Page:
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Tuesday, July 19, 2016

Start to finish - and finally finished! Winter Twilight

Winter Twilight, 24x36" Oil on canvas 
©2016 Helen Read
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I've finally finished this larger landscape painting.  It has been months in the making with some stops and starts in between.  I am trying to keep much better notes on my paintings as I go - so, I'm including them below.  If you have interest in my process you may find these notes interesting!  

Artist's Notes on Winter Twilight  7-19-16

January  30, 2016  - Klein Creek Farm – afternoon about 4:00

The reference picture for this painting

This year, snow was about melted (not much snow this past winter).  It was cold, but warm enough to be outdoors.  There was not much in the way of bird song – the water was not frozen, but not running very quickly.  Quite a placid afternoon.  I was particularly struck by the reflections in the water and the western horizon that had just a was of yellow in it as the sun retreated behind the tree line. 

In preparation for painting, I took photos.  I did thumbnail sketches, I did full size sketches in charcoal and adding color.  I did value studies and worked with 4 values in markers.  I also did drawings – particularly of the large tree on the left as it hung over the water – it was not a typical shape – a waterside, scrubby tree.  But it did have an interesting personality!   All of this to try to understand the landscape I was intending to paint – to understand the various elements of the landscape – to understand the shadows and light – to understand the colors, subdued as they were.  In all of this, trying to internalize something of the physics of the world that God has made.  

 above - thumbnail sketch
and marker value study with notes on values using a value scale (1-10)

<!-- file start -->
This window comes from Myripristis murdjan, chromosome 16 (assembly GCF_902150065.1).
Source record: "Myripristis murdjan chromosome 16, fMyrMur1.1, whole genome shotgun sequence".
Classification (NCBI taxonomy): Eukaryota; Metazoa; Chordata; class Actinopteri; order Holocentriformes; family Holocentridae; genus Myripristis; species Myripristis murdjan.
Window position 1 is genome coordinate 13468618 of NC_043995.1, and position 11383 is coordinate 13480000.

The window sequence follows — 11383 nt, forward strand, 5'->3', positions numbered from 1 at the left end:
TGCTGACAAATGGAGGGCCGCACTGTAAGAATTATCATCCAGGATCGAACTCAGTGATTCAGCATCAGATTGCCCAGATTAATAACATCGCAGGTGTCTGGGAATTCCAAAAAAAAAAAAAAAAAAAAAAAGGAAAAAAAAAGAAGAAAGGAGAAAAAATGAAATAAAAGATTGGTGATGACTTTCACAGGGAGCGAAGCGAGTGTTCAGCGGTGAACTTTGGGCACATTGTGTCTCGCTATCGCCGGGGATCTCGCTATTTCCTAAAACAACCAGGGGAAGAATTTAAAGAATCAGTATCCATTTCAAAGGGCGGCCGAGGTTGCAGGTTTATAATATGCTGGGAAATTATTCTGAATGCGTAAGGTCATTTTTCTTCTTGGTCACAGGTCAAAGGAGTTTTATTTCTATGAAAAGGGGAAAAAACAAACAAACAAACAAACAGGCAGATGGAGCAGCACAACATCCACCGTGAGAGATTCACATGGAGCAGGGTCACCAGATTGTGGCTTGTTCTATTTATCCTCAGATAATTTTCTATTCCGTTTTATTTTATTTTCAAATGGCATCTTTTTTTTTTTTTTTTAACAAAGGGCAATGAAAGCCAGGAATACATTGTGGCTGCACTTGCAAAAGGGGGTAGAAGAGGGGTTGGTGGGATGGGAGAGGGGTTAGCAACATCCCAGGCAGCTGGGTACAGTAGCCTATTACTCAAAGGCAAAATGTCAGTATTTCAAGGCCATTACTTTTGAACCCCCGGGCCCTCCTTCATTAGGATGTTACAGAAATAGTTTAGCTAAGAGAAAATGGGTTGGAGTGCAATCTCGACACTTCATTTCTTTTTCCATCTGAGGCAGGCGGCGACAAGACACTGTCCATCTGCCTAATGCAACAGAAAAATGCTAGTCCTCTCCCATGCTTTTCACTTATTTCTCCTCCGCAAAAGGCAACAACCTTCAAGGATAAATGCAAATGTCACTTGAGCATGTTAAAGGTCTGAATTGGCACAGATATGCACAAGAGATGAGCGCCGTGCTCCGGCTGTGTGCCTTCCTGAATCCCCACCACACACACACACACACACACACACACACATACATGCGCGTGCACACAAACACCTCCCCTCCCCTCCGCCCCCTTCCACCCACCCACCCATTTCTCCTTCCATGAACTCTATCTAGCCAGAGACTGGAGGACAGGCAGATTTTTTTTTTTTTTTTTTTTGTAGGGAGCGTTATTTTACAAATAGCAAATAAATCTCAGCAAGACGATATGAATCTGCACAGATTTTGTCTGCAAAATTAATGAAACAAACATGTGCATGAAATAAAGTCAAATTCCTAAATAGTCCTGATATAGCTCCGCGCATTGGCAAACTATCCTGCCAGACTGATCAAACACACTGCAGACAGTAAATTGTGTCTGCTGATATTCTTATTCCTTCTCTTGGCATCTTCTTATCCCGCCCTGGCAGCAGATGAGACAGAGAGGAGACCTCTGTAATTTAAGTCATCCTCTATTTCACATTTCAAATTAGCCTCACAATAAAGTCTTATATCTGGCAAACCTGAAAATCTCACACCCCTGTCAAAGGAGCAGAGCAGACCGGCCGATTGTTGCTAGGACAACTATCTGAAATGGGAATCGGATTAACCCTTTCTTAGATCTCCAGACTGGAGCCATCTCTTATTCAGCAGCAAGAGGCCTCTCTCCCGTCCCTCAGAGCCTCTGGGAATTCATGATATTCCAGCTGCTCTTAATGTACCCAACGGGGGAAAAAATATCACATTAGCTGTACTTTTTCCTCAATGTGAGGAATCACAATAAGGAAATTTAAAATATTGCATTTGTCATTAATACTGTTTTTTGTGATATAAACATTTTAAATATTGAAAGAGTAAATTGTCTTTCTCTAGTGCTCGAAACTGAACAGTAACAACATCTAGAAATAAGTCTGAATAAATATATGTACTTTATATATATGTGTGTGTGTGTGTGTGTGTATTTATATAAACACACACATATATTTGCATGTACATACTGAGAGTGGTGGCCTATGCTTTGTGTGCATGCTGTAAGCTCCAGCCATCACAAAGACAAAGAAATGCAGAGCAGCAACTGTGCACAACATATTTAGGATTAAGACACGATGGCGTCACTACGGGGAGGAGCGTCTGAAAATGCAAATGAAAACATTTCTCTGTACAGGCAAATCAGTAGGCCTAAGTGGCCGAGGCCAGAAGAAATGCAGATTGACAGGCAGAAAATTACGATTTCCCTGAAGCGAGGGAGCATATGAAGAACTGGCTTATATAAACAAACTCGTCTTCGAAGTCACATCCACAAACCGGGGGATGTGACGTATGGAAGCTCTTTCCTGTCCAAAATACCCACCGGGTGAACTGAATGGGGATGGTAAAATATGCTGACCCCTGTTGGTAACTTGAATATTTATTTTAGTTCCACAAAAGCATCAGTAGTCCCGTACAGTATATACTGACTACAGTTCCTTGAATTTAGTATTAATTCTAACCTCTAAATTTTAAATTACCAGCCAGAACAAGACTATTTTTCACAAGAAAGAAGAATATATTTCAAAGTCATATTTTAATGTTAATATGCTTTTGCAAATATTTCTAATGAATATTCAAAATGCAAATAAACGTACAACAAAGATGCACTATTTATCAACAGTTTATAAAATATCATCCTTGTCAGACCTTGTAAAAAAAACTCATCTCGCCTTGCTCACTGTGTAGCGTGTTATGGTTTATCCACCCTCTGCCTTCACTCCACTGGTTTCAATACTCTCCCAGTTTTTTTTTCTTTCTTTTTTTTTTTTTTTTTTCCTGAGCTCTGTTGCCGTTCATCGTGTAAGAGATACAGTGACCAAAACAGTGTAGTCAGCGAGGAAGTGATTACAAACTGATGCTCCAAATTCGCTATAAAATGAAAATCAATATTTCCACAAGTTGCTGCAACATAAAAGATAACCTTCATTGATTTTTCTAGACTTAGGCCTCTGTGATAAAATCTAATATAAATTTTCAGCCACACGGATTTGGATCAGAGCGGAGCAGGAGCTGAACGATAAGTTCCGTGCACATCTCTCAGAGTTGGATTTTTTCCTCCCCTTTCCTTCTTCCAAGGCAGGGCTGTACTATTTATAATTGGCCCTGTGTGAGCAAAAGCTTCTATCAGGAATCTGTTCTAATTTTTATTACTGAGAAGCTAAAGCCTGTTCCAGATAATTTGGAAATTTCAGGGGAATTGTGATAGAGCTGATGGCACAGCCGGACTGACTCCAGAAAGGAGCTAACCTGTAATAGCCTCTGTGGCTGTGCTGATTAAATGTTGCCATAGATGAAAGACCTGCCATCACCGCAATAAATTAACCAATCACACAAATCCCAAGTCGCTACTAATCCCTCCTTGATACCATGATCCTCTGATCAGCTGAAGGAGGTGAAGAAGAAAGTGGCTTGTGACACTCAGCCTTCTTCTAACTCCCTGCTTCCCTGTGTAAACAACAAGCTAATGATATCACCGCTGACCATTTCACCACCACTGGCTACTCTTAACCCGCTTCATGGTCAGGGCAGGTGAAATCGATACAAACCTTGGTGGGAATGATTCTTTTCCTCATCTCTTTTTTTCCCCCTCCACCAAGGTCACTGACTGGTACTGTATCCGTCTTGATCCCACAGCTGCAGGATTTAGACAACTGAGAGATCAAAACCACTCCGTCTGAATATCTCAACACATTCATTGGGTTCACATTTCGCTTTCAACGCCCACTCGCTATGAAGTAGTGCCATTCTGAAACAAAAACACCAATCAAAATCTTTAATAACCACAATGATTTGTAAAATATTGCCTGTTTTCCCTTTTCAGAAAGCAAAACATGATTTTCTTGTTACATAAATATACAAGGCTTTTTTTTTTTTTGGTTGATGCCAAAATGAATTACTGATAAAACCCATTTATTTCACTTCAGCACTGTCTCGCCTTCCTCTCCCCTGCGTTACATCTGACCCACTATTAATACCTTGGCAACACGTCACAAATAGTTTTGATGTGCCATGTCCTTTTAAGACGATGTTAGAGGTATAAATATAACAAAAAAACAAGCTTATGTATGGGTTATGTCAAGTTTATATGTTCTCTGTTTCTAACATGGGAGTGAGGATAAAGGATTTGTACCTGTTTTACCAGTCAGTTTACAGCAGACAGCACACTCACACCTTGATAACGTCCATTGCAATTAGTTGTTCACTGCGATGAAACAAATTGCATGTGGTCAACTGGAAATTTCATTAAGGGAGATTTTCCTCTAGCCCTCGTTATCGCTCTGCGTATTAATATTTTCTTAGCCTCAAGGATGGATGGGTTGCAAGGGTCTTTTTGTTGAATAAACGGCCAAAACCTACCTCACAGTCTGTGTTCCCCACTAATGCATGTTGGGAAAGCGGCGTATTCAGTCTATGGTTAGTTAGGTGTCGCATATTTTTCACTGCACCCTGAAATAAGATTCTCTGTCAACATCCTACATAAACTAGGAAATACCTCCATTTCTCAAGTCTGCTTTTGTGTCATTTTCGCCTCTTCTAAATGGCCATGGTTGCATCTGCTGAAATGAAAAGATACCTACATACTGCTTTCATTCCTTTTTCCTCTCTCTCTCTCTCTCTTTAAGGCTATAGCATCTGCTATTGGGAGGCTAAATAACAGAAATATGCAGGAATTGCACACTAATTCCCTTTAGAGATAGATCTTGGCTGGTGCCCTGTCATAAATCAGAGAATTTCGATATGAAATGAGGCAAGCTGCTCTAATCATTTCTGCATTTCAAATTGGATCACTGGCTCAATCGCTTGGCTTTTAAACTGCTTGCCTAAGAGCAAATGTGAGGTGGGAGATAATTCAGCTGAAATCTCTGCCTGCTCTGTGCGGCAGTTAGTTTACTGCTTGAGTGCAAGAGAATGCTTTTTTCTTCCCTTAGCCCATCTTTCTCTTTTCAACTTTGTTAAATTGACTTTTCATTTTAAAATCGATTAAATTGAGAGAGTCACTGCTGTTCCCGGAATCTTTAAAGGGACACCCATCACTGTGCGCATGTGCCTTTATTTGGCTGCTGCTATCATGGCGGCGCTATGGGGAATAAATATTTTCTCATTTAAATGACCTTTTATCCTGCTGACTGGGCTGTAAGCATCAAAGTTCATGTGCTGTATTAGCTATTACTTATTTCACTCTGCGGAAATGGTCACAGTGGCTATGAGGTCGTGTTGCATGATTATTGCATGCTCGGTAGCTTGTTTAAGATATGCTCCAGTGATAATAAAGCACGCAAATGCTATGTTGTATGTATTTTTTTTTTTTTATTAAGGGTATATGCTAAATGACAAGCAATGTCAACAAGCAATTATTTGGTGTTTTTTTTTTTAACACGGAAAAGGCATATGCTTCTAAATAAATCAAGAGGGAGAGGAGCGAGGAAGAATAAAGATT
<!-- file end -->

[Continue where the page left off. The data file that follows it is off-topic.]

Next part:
Above - A full size charcoal sketch on paper
Below - sketch with color added

 A 9x12" drawing of the tree on the left side of the painting - as a way to understand the structure of this tree.
This drawing has since been sold. 

With preliminary work done, canvas ready, the painting began.  I’d like to say it went easily -  it didn’t.   The size is large.  The painting has to be scaled to fit.  There’s a lot of acreage to cover with paint.  There were times of feeling stuck and needing to stop awhile and think.  Decide what to do about what issue along the way. 

 Above  -  lightly sketched on canvas
Below - neutrals added for sky and water

 Above - a light wash of yellow added to the sky

Below - the progression of the painting - from the underpainting to the almost finished work. 

The palette of colors I used for this painting

was rather simplified.  The winter colors are rather subdued and neutral.  So my palette of colors needed to be rather subdued and simplified as well.  My medium was Liquin. 

Ultramarine blue
Raw Umber
Burnt Umber
Chromatic Black
Transparent Earth Yellow
Portland Gray Light
Torrit Gray
Warm White
Hansa Yellow Medium
Yellow Ochre 

I have not kept close track of my hours of work – maybe that’s for the best!  It was many hours.  This painting was started in February 2016 (January, if you count the day I first encountered this landscape when I was out trekking through the mud and chill)  It was finished in July 2016, with a few breaks in its work along the way.  I think what captured my attention was the tranquility of this winter scene, the beauty of its starkness, the reflections as they tangled and wound toward me while the lay of the water receded away from me. 

            I have hoped to capture the winter starkness just as the warmth of the sun cast its last golden glow across the scene.  Winter is always a long endurance here, but there is a warmth here that seems to breathe hope! 


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